Strong growth in manufacturing pushed the economic growth in October-December quarter (Q3) of FY24 to 8.4 per cent, defying all the expectations. Also, growth rate for full fiscal of 2023-24 upped to 7.6 per cent from earlier projection of 7.3 per cent.

Data released by National Statistical Office (NSO) showed that growth rates during first two quarters of the current fiscal have been 8.2 per cent and 8.1 per cent, respectively. With this trend, Chief Economic Advisor V Anantha Nageshwaran hoped that high growth rate will be sustainable. “Post Covid growth rate has been 7 per cent plus for three consecutive years and we are hopeful same will continue in next fiscal too,” he said. The RBI has estimated growth rate at 7 per cent for FY24. He listed three reasons for sustainable growth – better prospect in agriculture, private sector investment picking up and high frequency economic indicators are showing good trend.

However, he cautioned about uncertainty prevails over merchandise trade, with WTO slashing its projection for world trade growth in 2023 by half to 0.8 per cent from its earlier estimate of 1.7 per cent in April. Also, prolonged geo-political uncertainty and tightened financial conditions also pose a challenge to the growth outlook.

Consumption expenditure

DK Srivastava, Chief Policy Advisor, EY India, said that most of the GDP growth has come about through robust non-agricultural growth on the supply side and substantial investment growth on the demand side. The main negative news on the demand side is the slowdown in consumption expenditure growth which has clocked now, only 3 per cent for both private and government final consumption expenditure. On the output side, agricultural growth is limited only to 0.7 per cent in FY24.

“Some surprises that need further exploration relate to GVA growth remaining at 6.9 per cent while GDP growth being revised upwards to 7.6 per cent. Also, the average GDP growth for the first three quarters of FY24 is 8.2 per cent implying that the fourth quarter growth would only be at 5.9 per cent,” he said.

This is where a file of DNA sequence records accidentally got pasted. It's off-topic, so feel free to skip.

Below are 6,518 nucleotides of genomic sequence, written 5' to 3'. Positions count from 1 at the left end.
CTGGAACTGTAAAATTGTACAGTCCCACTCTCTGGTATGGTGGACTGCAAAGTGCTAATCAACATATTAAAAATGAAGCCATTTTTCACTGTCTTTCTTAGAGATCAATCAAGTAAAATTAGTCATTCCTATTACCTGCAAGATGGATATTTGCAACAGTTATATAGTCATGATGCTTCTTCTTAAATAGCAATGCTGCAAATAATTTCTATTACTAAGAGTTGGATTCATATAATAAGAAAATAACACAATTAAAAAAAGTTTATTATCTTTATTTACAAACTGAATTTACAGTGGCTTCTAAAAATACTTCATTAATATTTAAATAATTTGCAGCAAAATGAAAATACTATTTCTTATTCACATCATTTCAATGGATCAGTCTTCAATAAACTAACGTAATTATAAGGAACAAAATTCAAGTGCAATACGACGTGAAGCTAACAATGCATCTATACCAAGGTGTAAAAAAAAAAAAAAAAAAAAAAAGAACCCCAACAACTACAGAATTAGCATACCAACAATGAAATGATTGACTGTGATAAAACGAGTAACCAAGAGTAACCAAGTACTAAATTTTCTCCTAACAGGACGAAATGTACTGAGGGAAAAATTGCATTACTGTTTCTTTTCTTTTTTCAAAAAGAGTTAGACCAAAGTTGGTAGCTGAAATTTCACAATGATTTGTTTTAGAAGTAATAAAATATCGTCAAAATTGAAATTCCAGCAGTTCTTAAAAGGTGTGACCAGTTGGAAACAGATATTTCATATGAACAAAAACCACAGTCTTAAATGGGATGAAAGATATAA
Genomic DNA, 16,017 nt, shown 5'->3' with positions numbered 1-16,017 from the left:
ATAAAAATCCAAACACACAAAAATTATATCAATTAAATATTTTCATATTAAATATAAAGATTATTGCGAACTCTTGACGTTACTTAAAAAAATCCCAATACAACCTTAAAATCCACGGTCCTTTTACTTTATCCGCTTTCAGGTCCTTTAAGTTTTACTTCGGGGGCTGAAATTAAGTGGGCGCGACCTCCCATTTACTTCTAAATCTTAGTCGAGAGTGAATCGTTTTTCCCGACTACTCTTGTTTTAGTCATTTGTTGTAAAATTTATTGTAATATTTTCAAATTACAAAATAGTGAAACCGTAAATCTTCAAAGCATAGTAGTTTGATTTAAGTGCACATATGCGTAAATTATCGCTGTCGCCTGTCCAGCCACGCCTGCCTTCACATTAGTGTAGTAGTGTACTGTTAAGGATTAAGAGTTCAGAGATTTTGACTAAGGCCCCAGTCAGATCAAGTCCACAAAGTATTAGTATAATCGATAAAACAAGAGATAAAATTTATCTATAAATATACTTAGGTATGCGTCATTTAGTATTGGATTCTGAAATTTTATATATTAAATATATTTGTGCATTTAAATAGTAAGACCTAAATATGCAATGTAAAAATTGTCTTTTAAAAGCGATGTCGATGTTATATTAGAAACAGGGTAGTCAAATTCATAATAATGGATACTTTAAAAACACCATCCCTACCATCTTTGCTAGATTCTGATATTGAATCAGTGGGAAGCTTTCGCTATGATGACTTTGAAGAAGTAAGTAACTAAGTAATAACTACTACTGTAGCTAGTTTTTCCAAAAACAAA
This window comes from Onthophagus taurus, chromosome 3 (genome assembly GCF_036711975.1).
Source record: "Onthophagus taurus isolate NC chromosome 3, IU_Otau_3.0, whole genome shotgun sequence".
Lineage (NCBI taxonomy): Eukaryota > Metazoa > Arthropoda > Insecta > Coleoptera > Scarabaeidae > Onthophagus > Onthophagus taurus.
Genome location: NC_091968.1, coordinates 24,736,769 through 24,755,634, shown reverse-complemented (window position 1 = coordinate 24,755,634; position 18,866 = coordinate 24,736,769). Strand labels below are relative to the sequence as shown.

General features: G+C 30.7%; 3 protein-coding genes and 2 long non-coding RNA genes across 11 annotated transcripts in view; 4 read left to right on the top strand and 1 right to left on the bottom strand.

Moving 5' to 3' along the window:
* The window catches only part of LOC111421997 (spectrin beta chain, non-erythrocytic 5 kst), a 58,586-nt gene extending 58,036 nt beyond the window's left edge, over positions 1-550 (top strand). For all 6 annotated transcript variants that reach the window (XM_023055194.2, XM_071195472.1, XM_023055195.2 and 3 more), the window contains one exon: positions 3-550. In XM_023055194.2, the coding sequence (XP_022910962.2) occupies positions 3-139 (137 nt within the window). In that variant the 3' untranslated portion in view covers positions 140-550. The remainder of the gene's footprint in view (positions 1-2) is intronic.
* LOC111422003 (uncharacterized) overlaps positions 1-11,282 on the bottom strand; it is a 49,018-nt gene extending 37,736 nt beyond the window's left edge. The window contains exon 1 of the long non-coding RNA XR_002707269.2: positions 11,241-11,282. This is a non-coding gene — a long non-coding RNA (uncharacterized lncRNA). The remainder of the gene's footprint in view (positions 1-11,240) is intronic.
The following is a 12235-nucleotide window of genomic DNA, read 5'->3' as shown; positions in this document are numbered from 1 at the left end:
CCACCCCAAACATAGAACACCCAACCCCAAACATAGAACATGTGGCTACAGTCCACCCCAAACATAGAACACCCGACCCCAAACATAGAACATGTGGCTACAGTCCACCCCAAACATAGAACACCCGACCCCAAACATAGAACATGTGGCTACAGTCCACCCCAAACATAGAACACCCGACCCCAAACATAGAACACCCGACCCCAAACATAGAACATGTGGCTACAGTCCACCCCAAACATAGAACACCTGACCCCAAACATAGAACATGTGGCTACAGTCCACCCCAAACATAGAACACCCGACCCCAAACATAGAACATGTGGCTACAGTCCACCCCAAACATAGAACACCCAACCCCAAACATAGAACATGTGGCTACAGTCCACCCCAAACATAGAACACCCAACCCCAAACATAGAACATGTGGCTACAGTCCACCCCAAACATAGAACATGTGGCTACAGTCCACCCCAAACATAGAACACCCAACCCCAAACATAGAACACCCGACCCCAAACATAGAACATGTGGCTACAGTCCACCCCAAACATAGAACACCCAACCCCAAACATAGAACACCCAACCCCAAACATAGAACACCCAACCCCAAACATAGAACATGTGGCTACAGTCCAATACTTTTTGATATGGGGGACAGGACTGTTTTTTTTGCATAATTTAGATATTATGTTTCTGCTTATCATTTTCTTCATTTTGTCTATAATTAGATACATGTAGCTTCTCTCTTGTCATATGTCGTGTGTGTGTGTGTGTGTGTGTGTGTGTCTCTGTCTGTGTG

In a statement, Chandrajit Banerjee, Director General of CII, said that robust expansion in overall economy came despite the recurring spate of geopolitical flashpoints and was premised on a healthy double-digit expansion in manufacturing and investment. The PLI scheme and host of other benefits announced for the manufacturing sector have buttressed the strong growth posted by the manufacturing sector.

“Indian economy is on a high growth trajectory supported by structural reforms and improvements in both ease & cost of doing business. This makes us confident that the Indian economy will continue to grow at 7 per cent plus growth rate over the medium term,” he said.

Some concerns

However, economists have also flagged some concerns. Sunil Kumar Sinha (Chief Economist) and Paras Jasrai (Senior Analyst) of India Ratings & Research felt that prevailing consumption demand is highly skewed in favour of goods and services consumed by the households belonging to the upper 50 per cent of the income bracket and therefore not broad based. This is reflected in the manufacturing growth which is also not broad based.

“Though global merchandise trade according to World Trade Organization (WTO) is expected to grow 3.3 per cent in 2024, trade fragmentation/near-shoring/friend-shoring may emerge as a risk for India’s exports. And finally, tighter financial conditions and lower/uneven 2024 monsoon rainfall could act as constraints for GDP growth going forward,” the duo said in a note.